In my last blog, we looked at how SMEs regard transformation as key to business success. This blog focuses on the growing role that technology is playing as SMEs reinvent business models and transform their products and services. According to the study, SMEs: Equipped to Compete, conducted by Oxford Economics among 2,100 SMEs in 21 countries, almost two-thirds (64%) indicate that technology is central to their transformation initiatives.

SMEs believe transformation is critical to sustainable growth and long-term viability. And, when it comes to competing against global rivals, SMEs are aware they must do things differently. Over half (53%) say technology is rendering traditional business models obsolete. This shift in attitude is leading SMEs to rethink business models and strategies, and adopt technologies that were once out of reach.

One of the biggest trends that SMEs know they need to respond to is the shift in customers’ wants and needs. Evolving customer expectations are seen as having the greatest impact in the retail (41%) and wholesale (34%) industries. Even for professional services (24%), where it is cited least, it still ranks as the second biggest trend. Given this focus on the customer, it is not surprising that these industries are predicting the fastest growth in the use of analytics to help improve insight and meet dynamic customer demands.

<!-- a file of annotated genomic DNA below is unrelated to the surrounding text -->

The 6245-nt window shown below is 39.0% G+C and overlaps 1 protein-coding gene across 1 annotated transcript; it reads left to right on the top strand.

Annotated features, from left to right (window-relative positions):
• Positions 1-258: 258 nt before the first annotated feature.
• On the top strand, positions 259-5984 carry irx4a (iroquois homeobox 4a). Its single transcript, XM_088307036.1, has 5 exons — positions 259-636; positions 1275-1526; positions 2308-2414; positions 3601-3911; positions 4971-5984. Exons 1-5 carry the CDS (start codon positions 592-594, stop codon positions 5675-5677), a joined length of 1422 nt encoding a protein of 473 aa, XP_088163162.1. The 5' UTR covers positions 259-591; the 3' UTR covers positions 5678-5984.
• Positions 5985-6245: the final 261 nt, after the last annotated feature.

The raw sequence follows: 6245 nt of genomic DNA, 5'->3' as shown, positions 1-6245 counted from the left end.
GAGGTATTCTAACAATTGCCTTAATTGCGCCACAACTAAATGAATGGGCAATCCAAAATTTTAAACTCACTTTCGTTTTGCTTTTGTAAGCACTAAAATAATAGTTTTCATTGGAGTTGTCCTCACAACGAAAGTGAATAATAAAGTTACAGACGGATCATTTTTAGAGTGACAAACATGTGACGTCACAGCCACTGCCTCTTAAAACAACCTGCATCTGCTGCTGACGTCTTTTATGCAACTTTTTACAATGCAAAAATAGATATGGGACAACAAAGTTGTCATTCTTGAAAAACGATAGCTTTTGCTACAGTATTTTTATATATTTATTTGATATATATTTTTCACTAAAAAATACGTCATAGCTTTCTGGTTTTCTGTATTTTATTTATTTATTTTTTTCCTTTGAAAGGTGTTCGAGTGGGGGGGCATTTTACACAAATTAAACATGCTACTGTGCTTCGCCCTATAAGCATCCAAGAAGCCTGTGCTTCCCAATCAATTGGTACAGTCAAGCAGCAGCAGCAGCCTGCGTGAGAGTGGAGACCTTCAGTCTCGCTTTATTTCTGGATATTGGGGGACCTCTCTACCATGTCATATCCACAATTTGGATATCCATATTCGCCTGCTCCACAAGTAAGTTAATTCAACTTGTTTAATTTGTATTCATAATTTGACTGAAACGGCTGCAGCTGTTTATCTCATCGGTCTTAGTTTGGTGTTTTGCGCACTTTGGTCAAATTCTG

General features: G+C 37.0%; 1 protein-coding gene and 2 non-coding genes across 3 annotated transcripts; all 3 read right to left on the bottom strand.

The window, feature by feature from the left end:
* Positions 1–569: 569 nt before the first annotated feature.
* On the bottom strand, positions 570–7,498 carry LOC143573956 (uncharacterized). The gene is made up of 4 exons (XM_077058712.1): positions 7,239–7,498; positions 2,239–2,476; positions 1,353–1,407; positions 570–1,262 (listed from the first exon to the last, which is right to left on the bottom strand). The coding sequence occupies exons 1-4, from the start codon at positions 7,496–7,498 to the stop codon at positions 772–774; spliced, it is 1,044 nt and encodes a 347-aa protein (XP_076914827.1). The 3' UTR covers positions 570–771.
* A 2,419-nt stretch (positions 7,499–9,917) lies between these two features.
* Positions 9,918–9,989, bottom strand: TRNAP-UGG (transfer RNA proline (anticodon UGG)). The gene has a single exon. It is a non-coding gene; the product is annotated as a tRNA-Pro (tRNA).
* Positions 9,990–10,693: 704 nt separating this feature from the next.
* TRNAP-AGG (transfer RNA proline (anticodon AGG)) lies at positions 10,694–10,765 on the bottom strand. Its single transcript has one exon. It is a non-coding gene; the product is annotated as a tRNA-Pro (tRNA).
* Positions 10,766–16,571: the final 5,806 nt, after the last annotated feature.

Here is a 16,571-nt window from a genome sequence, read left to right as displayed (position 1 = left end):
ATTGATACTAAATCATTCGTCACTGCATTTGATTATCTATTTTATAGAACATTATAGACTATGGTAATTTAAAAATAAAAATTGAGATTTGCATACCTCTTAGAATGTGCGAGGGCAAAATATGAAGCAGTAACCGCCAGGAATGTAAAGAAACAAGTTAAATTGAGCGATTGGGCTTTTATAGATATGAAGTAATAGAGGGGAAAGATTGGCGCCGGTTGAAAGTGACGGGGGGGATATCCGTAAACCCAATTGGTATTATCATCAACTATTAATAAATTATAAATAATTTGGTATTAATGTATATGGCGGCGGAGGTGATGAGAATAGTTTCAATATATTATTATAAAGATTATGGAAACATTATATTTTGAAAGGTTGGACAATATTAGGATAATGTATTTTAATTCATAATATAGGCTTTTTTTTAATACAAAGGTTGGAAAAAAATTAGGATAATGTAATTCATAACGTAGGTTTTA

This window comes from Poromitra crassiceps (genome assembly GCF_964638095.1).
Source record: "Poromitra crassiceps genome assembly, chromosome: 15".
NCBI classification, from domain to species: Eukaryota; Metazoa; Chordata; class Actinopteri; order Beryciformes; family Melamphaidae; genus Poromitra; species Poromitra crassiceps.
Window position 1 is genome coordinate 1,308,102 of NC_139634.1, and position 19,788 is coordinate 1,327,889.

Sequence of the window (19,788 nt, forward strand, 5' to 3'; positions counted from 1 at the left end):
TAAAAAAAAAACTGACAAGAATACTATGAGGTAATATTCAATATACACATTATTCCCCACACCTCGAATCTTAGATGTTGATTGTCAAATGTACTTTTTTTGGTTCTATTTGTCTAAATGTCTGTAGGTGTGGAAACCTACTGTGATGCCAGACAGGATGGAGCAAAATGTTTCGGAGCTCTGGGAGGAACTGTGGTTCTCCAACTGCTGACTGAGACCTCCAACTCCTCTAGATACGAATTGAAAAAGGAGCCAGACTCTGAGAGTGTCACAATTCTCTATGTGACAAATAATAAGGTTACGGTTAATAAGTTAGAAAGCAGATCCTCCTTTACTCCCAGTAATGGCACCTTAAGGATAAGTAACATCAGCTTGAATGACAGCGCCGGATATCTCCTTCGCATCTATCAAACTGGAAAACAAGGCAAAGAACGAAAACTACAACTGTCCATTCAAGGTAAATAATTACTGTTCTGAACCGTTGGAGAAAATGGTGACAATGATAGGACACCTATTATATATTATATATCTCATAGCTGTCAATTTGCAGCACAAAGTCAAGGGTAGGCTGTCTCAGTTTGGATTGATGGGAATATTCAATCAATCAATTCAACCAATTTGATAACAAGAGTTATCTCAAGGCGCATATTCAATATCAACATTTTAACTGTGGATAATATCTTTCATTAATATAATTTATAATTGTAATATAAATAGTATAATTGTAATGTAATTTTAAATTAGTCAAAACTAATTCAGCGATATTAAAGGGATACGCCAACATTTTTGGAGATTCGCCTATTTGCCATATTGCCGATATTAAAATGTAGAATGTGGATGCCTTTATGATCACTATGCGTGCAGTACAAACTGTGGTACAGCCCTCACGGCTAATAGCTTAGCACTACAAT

Technology — the great equalizer

Alongside the power of analytics, today’s SMEs recognize that business management software can generate insight, revenue opportunities, and competitive advantage. Increased access to technologies is helping SMEs operate in ways that are more sophisticated – and specific to their needs. Michael Hecken, head of marketing and strategy for German bicycle-maker MIFA AG, foresees that technology will continue to transform his company for years to come. “I think there will be seamless integration of the whole value chain,” he says in the Oxford Economics research paper, Transformation and Technology. “That will mean more just-in-time delivery, where suppliers share systems to feed you information.”

At this level of sophistication, more SMEs are likely to feel that they are at no disadvantage in terms of technological capabilities – even when they consider the resources of global competitors. Combined with newer tools such as mobile, social media, and cloud computing, SMEs are fully equipped to compete on the international stage. And as current technologies mature and newer ones are introduced, SMEs will have more tools to support their changing strategies.

A strong correlation between early adopters of technology and an SME’s bottom line is another key finding in the Oxford study. The most profitable firms tend to be further along in the transformation process than their less-profitable peers. Firms that are 15% more profitable:

  • have a greater appetite for growth,
  • are 4% more likely to be driving innovation, cost reduction, and efficiency initiatives,
  • are 9% more focused on customer relationships,
  • and 6% more likely to be expanding globally.

In 40% of cases, the CEO or business owner is driving the change, indicating that transformation is a critically important strategic focus at the board level. While management sponsorship increases the chances of success, ultimately, performance will be determined by how readily and effectively a company adopts game-changing technologies.

Visit our SME Community Experts website to read more about the Oxford Economics study or download the infographic for some interesting metrics on SME transformation